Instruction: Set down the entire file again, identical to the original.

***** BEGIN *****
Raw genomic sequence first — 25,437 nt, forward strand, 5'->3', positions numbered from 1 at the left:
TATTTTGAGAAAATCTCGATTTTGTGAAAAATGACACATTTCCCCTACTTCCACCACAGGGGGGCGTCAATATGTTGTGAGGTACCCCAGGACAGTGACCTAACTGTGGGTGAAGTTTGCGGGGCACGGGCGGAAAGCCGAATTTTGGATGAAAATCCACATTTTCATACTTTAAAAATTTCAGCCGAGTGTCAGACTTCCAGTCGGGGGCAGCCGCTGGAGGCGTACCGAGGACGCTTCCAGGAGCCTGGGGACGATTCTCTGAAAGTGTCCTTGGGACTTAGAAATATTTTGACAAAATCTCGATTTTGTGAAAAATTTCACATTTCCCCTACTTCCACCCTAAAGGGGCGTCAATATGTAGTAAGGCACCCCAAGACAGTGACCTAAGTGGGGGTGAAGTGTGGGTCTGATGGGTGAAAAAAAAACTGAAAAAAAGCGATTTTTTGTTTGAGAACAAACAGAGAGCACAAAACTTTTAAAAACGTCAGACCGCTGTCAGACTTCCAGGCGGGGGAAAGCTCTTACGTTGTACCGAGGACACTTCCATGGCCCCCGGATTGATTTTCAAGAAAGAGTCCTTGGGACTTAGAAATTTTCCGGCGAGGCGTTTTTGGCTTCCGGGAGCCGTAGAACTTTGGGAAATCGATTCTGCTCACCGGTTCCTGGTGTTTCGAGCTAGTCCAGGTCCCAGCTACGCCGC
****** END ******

Raw genomic sequence first — 25,437 nt, forward strand, 5'->3', positions numbered from 1 at the left:
TATTTTGAGAAAATCTCGATTTTGTGAAAAATGACACATTTCCCCTACTTCCACCACAGGGGGGCGTCAATATGTTGTGAGGTACCCCAGGACAGTGACCTAACTGTGGGTGAAGTTTGCGGGGCACGGGCGGAAAGCCGAATTTTGGATGAAAATCCACATTTTCATACTTTAAAAATTTCAGCCGAGTGTCAGACTTCCAGTCGGGGGCAGCCGCTGGAGGCGTACCGAGGACGCTTCCAGGAGCCTGGGGACGATTCTCTGAAAGTGTCCTTGGGACTTAGAAATATTTTGACAAAATCTCGATTTTGTGAAAAATTTCACATTTCCCCTACTTCCACCCTAAAGGGGCGTCAATATGTAGTAAGGCACCCCAAGACAGTGACCTAAGTGGGGGTGAAGTGTGGGTCTGATGGGTGAAAAAAAAACTGAAAAAAAGCGATTTTTTGTTTGAGAACAAACAGAGAGCACAAAACTTTTAAAAACGTCAGACCGCTGTCAGACTTCCAGGCGGGGGAAAGCTCTTACGTTGTACCGAGGACACTTCCATGGCCCCCGGATTGATTTTCAAGAAAGAGTCCTTGGGACTTAGAAATTTTCCGGCGAGGCGTTTTTGGCTTCCGGGAGCCGTAGAACTTTGGGAAATCGATTCTGCTCACCGGTTCCTGGTGTTTCGAGCTAGTCCAGGTCCCAGCTACGCCGC